craignmorgan

Quote
You know that will not work, because even if you record exactly the same sound played back into the microphone you get a different set of numbers because the sample clock is not going to be exactly the same phase with respect to the sound as it was before.
So how about if I take the average of the numbers. I know that they would not be exactly on point, but I'm just trying to get something as close as possible. If not then I will have to eliminate this part.


Quote
The 741 was introduced in the early 1970s it requires +/- 12V supply. Their are plenty of much better amplifiers around that give close to rail to rail performance with a 5V rail.
Do you have one in mind that I may use, this is for a final project in about 2 weeks.

Also Grumpy_Mike I really appreciate your feedback.

Grumpy_Mike

Avraging the numbers will remove the information you need to recognise the sounds. You might try putting the sound through a sequence of FFT transformations and compairing that but due to memory and time constraints you can only apply an FFT to a very few samples at a time, say 512. Then you have the problem of aligning the samples. It is not a two week project more of a six month final year undergraduate project.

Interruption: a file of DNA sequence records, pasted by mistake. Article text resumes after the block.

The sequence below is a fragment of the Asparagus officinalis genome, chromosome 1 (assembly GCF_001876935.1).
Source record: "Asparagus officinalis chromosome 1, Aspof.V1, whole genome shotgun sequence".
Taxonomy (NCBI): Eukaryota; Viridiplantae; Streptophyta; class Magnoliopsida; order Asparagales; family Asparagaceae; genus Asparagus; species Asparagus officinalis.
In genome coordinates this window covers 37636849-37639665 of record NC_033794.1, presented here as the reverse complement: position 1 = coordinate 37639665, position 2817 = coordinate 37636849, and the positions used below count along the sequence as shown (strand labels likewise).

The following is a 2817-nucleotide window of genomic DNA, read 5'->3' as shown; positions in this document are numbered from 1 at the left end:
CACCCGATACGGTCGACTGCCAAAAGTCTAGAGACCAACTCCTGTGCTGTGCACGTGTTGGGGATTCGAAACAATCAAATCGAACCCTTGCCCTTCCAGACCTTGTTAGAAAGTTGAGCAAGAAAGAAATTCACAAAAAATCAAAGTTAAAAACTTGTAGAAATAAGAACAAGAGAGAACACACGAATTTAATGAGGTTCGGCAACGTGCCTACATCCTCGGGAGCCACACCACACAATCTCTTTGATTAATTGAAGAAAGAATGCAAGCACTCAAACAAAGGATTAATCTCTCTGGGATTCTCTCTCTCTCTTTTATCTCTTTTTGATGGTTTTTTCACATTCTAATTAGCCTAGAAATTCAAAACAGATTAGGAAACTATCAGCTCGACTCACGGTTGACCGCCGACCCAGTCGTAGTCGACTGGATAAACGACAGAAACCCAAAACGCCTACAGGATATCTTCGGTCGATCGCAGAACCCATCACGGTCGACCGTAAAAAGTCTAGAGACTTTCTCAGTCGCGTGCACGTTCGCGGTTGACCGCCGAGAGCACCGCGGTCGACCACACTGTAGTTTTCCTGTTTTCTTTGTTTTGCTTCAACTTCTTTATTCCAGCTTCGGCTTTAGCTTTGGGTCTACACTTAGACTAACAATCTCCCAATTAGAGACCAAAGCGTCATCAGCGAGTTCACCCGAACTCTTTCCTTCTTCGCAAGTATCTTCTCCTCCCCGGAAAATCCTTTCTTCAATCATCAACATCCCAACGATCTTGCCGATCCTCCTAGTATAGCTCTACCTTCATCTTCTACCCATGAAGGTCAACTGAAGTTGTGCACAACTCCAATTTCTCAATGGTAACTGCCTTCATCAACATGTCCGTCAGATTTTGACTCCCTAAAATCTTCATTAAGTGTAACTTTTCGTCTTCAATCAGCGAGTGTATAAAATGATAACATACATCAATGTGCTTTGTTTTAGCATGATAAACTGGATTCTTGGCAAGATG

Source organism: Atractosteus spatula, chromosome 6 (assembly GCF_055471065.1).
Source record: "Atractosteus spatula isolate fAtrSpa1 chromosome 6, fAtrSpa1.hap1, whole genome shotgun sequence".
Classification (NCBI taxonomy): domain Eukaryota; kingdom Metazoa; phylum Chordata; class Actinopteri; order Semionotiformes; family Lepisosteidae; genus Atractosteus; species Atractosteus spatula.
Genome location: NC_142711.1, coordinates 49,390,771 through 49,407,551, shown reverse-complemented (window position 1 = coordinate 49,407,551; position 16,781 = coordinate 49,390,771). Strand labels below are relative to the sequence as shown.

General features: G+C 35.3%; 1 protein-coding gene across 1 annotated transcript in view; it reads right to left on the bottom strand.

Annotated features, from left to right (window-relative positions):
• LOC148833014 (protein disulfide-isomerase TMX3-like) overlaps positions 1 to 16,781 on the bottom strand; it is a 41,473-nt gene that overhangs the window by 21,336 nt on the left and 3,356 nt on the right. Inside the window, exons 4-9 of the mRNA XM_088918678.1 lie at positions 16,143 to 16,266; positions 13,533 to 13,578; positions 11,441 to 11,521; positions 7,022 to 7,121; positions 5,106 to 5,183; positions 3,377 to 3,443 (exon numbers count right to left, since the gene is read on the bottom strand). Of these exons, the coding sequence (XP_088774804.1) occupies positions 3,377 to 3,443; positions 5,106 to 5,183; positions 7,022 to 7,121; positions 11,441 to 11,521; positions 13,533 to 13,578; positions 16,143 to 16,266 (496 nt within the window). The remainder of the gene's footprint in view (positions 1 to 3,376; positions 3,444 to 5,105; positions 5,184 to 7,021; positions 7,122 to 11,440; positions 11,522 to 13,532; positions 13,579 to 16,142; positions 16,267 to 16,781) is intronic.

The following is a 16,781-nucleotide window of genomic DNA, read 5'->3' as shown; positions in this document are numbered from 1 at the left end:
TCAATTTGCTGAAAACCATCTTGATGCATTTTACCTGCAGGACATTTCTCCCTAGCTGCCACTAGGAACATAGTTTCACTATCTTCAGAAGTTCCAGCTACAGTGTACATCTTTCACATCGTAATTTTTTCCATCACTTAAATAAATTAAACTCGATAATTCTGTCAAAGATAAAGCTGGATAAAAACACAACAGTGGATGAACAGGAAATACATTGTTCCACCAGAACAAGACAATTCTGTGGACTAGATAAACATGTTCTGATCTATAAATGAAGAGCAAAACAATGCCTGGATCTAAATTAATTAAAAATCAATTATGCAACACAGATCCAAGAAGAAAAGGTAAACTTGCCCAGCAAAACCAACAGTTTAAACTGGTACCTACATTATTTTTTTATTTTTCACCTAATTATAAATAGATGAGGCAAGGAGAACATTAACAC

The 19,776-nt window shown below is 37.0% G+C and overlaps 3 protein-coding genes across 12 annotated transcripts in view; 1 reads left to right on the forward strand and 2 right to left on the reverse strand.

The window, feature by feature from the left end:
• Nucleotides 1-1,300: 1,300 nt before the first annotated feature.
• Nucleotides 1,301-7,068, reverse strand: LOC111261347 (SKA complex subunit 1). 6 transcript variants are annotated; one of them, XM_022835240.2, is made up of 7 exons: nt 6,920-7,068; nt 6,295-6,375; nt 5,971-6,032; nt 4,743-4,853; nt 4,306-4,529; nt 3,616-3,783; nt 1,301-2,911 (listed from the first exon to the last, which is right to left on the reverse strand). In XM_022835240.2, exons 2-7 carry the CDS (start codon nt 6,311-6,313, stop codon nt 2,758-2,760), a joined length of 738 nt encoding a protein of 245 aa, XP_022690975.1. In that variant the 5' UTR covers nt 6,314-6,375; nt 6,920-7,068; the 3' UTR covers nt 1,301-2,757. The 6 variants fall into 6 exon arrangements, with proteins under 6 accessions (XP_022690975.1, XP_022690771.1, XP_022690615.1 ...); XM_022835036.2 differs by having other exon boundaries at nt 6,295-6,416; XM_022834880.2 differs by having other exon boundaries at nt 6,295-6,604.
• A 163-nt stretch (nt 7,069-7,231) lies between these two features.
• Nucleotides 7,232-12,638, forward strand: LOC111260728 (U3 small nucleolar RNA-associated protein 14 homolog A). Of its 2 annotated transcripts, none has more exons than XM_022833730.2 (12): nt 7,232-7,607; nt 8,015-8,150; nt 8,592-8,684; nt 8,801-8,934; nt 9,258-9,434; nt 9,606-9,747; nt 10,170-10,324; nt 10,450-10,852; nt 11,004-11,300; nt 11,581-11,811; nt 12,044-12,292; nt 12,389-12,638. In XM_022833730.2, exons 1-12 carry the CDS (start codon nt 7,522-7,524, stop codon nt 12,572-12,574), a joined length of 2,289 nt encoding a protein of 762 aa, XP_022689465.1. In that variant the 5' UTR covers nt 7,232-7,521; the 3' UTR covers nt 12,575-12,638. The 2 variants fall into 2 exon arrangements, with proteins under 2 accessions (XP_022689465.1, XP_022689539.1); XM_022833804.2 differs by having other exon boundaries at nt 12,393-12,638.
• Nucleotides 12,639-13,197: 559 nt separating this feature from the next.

The specific op amp depends on what you can get for what price in your part of the world. Look what your local supplier has got. Things to look for in the specifications are:-
Single rail 5V or less minim operating voltage.
Near rail to rail output.

DVDdoug

#4
Sep 06, 2017, 06:02 pm Last Edit: Sep 06, 2017, 06:03 pm by DVDdoug
The Sparkfun Microphone Breakout Board Schematic is a good place to start.   It runs from 5V, it's got the power/bias for an electret microphone element, the output is biased at 2.5V (Vcc/2) for the Arduino, and you'd only have to adjust the gain resistors (and maybe add a pot).

Of course, the analog input is the easy part of this project...

craignmorgan

Quote
It is not a two week project more of a six month final year undergraduate project.
Yes, I meant I only have two weeks left.


Thanks for the feedback.